"But you can't fly this! It has guns!" That's an Iraqi man to Marine and Super Cobra pilot Katie Horner in Sunday's Washington Post Magazine. "I feel like Dr. Phil with guns," says Dan Kearney, a 26-year-old captain in charge of a particularly hellish mission in the Koregal Valley of Afghanistan to Sunday's New York Times Magazine. Women are still barred from hand-to-hand combat in the military, according to the Post, but that doesn't really matter since no one has the balls to do that anyway, according to the Times, which sent writer Elizabeth Rubin to Afghanistan to find out just why that war persists in killing sooooooo many people. Aside from the usual problem you hear about regarding the insurgents — they make friends with some tribe we inadvertently alienated when we were rooting out the evildoers — it's because we bomb them from the sky where we can't tell who's who and they use women and children as human shields.

And then the soldiers go into the village to give them food and toys and make nice and crap and then they see what they've done and feel bad and then right at the same time they get the shit bombed out of them and a soldier dies and everyone is like Why am I here again? and freaks out and gets really reckless and maybe kills a villager or two to blow off steam and then freaks out again and pines for their wives who are probably cheating on them. "It's like being in charge of a soap opera," says Kearney. Everyone's on medication. Everyone has PTSD. And it completely tests everyone's limits. As the new Pentagon counterinsurgency manual stresses: "Genuine compassion and empathy for the populace provides an effective weapon against insurgents," adding, "Effective leaders are as skilled at limiting lethal force as they are in concentrating it."Which brings us back to Katie Horner. Her father taught her to shoot/ "Never point a weapon at something you don't intend to kill," he told her.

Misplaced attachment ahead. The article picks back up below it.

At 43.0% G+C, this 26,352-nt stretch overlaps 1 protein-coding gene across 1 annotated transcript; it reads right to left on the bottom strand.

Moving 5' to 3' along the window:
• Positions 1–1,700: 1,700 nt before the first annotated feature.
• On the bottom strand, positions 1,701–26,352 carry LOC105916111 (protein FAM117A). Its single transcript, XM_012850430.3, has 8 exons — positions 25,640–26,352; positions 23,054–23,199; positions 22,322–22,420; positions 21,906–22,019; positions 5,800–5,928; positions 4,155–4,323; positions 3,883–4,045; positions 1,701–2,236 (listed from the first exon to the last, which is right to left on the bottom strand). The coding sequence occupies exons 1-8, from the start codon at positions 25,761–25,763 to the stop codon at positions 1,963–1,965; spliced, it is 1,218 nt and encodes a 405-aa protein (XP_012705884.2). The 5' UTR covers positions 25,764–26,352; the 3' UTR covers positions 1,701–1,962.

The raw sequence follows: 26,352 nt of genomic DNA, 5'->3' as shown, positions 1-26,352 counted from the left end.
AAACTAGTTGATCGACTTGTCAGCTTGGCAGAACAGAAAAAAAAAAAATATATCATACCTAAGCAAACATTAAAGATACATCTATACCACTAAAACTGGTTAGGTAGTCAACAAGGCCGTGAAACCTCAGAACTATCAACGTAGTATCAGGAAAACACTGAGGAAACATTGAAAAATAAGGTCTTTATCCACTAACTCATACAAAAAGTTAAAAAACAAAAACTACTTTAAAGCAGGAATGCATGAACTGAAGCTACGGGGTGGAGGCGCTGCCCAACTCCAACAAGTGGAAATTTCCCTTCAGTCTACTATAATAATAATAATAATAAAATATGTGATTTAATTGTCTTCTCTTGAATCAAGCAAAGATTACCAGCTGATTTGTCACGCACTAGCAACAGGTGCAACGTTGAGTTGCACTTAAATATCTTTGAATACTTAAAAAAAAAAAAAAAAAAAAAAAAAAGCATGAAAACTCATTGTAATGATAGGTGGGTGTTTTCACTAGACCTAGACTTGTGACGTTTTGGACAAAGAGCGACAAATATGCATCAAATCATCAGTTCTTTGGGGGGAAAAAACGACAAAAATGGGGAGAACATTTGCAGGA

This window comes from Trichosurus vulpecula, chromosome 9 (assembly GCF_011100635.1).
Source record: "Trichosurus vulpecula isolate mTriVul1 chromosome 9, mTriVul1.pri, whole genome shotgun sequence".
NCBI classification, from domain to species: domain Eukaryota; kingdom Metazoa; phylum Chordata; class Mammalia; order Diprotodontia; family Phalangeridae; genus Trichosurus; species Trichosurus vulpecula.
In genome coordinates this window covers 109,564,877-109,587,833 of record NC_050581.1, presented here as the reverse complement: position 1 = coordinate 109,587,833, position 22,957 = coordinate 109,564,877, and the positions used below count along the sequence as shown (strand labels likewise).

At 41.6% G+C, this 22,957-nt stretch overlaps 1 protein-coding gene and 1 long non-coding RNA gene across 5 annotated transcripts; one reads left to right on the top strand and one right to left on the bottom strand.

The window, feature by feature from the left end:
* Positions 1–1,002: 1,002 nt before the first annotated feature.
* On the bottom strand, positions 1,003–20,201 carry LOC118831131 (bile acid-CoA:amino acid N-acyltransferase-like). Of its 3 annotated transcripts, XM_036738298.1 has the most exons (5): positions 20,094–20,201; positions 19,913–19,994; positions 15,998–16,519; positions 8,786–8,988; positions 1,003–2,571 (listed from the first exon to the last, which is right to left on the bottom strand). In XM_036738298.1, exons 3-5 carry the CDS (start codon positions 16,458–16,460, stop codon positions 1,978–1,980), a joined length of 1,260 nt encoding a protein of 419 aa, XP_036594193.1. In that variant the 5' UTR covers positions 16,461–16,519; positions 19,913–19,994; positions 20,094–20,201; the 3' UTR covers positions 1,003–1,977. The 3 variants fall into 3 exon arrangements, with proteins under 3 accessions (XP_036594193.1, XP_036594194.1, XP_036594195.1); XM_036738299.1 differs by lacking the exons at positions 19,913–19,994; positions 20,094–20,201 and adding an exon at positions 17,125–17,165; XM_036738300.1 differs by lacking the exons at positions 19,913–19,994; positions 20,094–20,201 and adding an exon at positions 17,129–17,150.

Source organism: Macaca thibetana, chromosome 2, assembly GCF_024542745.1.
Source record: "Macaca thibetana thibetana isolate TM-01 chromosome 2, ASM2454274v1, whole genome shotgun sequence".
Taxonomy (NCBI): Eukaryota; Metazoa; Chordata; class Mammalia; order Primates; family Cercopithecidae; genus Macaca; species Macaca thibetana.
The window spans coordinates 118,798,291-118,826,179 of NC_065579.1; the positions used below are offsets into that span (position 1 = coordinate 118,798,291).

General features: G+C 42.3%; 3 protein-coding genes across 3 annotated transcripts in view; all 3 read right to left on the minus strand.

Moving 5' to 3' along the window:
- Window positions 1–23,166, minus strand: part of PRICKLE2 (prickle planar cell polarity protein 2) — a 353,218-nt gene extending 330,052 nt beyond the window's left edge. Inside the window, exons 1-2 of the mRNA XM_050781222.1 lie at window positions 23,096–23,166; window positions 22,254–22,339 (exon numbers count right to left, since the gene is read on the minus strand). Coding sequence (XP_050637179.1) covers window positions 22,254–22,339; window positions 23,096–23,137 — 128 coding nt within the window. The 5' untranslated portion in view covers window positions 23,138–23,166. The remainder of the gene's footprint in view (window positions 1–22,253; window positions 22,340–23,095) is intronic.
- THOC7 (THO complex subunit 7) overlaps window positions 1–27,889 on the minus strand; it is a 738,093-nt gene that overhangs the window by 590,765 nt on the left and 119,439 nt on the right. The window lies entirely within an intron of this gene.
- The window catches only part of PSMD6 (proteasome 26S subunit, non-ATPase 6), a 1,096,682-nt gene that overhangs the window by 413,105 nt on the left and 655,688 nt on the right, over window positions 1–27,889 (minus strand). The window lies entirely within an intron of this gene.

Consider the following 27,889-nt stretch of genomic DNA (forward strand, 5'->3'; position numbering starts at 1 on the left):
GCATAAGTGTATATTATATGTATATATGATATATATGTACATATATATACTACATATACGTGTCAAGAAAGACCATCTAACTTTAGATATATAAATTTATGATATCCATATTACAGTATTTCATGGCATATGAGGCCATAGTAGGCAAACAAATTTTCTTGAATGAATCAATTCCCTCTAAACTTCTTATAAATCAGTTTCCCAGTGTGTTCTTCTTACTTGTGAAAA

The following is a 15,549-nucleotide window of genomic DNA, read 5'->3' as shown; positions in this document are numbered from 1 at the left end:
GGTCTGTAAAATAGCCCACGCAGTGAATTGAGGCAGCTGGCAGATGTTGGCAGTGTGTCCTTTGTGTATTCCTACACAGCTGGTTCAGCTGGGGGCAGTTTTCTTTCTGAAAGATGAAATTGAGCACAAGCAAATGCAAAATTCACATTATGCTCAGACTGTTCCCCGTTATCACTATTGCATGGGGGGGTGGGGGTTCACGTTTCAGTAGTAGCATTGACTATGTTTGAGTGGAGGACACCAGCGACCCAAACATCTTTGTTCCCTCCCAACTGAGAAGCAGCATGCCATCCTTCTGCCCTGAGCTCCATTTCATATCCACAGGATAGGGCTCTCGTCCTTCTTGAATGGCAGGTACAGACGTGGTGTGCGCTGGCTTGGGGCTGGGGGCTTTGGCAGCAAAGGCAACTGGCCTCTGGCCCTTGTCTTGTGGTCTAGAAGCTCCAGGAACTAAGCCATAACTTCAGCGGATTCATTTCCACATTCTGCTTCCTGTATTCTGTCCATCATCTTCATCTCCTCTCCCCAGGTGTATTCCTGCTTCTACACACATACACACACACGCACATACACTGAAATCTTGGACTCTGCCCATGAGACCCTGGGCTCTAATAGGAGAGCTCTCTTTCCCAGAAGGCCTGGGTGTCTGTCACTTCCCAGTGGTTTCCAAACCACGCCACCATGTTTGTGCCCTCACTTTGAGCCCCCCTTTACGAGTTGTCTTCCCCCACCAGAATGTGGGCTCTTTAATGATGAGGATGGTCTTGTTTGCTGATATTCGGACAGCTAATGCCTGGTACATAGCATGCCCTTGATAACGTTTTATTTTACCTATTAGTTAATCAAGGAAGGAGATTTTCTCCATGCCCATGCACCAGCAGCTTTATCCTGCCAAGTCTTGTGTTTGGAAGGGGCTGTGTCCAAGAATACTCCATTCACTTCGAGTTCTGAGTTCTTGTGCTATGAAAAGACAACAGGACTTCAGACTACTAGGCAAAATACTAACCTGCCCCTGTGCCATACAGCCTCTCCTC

Her father and brother shot doves. Horner shot skeet. She had a problem with hunting something she wasn't going to eat and didn't have any other reason to kill.


Sure sounds like Captain Kearney could use her!

One day an Afghan visited their fire base, Sandifer told me. "I was staring at him, on the verge of picking up my weapon to shoot him," he said. "I know right from wrong, but even if I did shoot him everyone at the fire base would have been O.K. We're all to the point of 'Lord of the Flies.' "

She's tough, too!

How does Horner cope with the killing? She's unwinding in front of the TV in her living room, her feet tucked beneath her on the sofa. She frowns. "I didn't have to cope with it." She sounds annoyed. "I don't even like the word cope — it implies I had something to get over. I had nothing to get over. I feel like I reacted the same as everyone else."


In brief: ther is nothing like war to bring out the true differences in men and women. Which are...ehhh, still foggy! Sort of like the reasons we're still fighting them?

Ready To Kill [Washington Post]
Battle Company Is here [NY Times]